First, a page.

After more than 25 years of trying, Hollywood finally made Laura Dern blush.
Having cast away her inhibitions in David Lynch’s “Blue Velvet” and “Wild at Heart” and Alexander Payne’s “Citizen Ruth,” Dern reached the height of unease this year in, of all things, an intimate domestic drama.
The scene, from the Warner Independent Pictures release “We Don’t Live Here Anymore,” might sound basic enough: Dern’s character, Terry Linden, reveals to her husband her affair with his best friend.
But the writing, by Larry Gross based upon the short stories of Andre Dubus, left Dern shaken.
“When I read it, I had no idea how to do it,” Dern recalls. “I had no clue. It was just so complicated. The material almost felt embarrassing, which is an odd feeling for me, because I’ve played some characters who have done embarrassing things. I have worked with David Lynch (throughout) my adult life, and he trained me about going off the deep end and not worrying about it.”
Embarrassed or not, Dern could hardly have been more eager for the challenge. Dern says she fell hard for the material sent to her by director John Curran. As soon as Curran met Dern in person, he offered her the part, and she quickly accepted.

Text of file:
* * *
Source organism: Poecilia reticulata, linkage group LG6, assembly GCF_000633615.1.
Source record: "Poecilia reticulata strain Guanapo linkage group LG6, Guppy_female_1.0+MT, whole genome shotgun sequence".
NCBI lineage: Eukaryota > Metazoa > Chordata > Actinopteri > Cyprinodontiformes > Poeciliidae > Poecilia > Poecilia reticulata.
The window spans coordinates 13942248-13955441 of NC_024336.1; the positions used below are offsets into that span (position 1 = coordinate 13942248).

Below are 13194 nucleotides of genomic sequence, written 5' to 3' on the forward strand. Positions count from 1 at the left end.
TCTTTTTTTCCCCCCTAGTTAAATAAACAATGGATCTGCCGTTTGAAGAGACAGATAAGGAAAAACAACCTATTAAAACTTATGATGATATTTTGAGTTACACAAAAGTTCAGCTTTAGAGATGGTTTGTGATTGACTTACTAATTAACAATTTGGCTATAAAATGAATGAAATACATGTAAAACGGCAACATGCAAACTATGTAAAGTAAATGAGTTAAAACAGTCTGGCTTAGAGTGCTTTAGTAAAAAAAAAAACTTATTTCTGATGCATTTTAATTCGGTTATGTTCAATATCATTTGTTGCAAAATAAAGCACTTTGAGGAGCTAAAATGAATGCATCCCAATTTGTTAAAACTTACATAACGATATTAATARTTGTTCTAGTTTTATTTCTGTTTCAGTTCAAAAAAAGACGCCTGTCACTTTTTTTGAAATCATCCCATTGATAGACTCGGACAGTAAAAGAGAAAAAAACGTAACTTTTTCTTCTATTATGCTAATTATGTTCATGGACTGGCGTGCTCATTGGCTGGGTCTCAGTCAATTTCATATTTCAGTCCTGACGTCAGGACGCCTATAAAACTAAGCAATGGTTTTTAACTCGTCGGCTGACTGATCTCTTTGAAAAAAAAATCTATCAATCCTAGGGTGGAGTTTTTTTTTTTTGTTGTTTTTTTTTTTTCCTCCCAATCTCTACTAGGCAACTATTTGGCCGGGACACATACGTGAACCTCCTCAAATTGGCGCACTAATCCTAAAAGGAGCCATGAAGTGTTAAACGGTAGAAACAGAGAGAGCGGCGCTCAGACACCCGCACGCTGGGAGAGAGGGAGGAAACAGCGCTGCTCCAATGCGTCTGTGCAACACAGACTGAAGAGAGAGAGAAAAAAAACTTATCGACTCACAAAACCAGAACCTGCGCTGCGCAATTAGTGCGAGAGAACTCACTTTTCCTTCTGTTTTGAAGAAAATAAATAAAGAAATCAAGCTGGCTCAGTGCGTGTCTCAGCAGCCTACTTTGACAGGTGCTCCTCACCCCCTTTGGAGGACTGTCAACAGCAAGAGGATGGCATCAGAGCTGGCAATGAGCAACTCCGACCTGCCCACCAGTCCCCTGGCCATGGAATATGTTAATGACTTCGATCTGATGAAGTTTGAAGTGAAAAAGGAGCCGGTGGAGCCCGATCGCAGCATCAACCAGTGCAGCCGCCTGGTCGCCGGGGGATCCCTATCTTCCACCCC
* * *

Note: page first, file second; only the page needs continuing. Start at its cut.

“I tend to always love material with flawed protagonists and morally ambiguous people,” explains Dern, a best actress Oscar nominee for “Rambling Rose” in 1992. “Call me crazy, but I relate to those people.”
In a less grounded film, “those people” might have been easier to play. But the flamboyance-free “We Don’t Live Here Anymore” forced Dern to dig deep. One moment finds Dern silently conveying multiple emotions; the next moment she is in verbal sparring matches she compares to little one-act plays.
“The challenge was we had no rehearsal time,” says Dern. “You want that desperately, especially because some of the scenes are fight scenes that were eight or 10 pages long. Keeping it all in mind with blocking is a bit of a scramble.”
Perhaps Terry’s most unique character trait for Dern was the one least likely to make anyone blush — her intellect. And that, above all, might have been why Dern relished playing Terry.
“She is trying to think her way out of every situation: ‘Maybe if I drink, maybe if I stop, maybe if I have an affair …’ ” Dern says. “None of it works.”